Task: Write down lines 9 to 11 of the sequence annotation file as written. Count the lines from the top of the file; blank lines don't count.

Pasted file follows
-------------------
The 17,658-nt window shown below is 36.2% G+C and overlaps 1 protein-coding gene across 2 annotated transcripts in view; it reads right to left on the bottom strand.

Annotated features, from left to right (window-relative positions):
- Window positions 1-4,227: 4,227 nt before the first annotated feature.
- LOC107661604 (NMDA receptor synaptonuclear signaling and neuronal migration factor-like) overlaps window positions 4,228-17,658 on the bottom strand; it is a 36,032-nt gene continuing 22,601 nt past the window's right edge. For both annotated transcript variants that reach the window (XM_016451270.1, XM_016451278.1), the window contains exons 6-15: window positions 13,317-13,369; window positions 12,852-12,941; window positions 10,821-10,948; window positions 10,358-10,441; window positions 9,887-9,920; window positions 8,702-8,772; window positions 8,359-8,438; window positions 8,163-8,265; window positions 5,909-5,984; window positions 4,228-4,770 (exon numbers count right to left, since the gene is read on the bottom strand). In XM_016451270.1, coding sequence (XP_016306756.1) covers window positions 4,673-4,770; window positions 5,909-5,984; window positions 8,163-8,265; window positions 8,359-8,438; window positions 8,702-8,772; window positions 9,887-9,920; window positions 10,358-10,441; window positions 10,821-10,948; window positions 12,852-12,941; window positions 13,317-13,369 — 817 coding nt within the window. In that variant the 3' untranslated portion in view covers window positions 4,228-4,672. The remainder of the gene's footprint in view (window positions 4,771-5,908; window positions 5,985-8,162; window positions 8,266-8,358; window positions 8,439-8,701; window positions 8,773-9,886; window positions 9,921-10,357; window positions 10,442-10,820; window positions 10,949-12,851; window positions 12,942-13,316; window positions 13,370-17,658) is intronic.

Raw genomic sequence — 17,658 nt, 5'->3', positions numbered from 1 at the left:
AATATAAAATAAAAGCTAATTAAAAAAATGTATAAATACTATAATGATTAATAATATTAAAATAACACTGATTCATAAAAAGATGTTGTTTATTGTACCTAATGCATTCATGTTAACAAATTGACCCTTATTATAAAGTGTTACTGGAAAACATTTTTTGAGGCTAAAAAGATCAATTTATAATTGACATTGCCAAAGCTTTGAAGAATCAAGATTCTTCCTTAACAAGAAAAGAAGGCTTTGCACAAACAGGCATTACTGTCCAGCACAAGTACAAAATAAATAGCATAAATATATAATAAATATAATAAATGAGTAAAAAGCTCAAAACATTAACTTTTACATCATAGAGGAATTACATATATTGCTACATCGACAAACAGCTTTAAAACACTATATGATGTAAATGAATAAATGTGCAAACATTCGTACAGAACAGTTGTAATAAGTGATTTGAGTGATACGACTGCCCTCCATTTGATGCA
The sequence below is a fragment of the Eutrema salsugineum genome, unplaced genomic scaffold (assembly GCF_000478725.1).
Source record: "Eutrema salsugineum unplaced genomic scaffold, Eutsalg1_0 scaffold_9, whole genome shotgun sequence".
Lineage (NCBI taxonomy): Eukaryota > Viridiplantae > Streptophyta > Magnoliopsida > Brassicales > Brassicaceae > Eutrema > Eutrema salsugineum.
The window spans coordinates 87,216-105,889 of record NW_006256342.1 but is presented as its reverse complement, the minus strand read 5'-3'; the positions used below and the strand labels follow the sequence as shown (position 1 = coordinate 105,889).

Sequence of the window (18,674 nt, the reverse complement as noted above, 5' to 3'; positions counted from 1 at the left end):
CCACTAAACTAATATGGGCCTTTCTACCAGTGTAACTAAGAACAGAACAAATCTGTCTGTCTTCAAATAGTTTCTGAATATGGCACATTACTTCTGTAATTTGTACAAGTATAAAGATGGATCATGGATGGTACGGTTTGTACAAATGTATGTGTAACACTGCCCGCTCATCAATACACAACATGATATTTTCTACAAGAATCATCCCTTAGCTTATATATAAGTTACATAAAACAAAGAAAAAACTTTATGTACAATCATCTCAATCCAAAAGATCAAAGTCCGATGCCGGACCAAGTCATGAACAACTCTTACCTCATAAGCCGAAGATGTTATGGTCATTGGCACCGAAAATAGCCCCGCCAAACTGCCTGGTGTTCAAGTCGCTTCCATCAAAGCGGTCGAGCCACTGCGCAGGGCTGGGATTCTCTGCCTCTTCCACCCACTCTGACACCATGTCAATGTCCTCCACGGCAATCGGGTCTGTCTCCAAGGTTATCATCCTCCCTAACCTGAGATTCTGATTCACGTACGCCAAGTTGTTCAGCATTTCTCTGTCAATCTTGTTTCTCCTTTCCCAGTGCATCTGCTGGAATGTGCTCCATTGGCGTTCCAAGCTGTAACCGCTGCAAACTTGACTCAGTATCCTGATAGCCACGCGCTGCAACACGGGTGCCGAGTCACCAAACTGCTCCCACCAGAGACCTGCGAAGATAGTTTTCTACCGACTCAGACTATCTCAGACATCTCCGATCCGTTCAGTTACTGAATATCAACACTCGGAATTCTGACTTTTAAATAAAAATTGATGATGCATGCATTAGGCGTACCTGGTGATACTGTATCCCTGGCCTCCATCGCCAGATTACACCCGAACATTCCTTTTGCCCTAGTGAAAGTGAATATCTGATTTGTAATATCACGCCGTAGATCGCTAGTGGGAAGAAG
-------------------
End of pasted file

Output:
Lineage (NCBI taxonomy): Eukaryota > Viridiplantae > Streptophyta > Magnoliopsida > Brassicales > Brassicaceae > Eutrema > Eutrema salsugineum.
The window spans coordinates 87,216-105,889 of record NW_006256342.1 but is presented as its reverse complement, the minus strand read 5'-3'; the positions used below and the strand labels follow the sequence as shown (position 1 = coordinate 105,889).

Sequence of the window (18,674 nt, the reverse complement as noted above, 5' to 3'; positions counted from 1 at the left end):